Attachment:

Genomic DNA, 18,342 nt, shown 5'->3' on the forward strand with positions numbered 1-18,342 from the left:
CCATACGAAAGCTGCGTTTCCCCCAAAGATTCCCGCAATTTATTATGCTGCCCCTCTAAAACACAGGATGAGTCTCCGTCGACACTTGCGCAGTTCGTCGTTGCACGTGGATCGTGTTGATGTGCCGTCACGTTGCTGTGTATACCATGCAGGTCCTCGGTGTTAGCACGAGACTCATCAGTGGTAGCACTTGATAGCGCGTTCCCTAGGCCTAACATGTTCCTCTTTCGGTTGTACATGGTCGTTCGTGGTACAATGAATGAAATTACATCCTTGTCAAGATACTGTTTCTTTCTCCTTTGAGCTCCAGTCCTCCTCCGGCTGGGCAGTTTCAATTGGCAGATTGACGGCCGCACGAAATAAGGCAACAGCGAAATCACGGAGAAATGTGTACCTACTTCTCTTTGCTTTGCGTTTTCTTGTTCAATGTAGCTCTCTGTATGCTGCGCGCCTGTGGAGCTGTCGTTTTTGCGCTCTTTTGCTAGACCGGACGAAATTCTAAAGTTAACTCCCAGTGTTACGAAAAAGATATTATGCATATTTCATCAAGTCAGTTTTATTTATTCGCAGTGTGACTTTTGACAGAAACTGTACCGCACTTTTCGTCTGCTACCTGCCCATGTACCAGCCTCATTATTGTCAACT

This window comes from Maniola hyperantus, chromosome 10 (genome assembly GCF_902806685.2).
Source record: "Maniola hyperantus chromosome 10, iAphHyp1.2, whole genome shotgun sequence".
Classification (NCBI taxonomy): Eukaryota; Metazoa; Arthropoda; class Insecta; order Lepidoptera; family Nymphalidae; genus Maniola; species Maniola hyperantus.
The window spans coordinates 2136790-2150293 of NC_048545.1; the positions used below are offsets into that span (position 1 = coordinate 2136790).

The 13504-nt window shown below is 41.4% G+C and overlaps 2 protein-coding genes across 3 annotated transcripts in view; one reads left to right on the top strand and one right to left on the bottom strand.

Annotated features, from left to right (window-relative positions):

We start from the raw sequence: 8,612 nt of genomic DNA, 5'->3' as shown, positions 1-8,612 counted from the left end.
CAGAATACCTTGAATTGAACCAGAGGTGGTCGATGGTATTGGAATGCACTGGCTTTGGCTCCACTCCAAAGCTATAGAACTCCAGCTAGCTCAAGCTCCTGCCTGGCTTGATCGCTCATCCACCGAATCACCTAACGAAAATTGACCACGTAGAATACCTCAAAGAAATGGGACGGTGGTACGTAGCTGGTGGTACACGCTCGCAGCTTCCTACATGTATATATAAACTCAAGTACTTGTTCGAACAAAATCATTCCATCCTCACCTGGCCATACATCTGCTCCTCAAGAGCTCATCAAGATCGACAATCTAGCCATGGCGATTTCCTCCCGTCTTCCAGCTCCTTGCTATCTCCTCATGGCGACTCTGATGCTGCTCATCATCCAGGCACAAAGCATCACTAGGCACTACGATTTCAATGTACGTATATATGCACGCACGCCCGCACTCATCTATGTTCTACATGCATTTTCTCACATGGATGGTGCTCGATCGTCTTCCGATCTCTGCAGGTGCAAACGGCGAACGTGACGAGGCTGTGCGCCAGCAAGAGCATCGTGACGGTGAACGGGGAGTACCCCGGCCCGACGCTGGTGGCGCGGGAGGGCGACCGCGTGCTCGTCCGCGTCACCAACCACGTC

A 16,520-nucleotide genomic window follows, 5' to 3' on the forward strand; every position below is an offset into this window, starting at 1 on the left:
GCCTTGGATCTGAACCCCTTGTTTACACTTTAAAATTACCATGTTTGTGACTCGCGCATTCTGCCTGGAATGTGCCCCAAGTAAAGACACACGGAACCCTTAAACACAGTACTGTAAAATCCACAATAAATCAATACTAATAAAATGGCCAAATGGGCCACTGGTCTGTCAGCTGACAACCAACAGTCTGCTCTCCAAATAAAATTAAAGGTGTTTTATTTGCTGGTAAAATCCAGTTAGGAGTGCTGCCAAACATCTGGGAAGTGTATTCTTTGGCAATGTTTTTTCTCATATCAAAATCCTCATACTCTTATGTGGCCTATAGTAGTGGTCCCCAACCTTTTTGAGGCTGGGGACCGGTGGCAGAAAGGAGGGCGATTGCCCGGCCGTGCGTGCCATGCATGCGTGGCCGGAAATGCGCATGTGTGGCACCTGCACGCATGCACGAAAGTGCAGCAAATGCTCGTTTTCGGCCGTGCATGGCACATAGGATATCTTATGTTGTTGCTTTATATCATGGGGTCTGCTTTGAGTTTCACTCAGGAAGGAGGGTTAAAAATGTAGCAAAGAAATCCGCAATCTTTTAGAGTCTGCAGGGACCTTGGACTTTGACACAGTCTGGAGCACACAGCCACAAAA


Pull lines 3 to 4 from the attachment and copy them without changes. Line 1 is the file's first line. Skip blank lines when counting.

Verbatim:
This window comes from Maniola hyperantus, chromosome 10 (genome assembly GCF_902806685.2).
Source record: "Maniola hyperantus chromosome 10, iAphHyp1.2, whole genome shotgun sequence".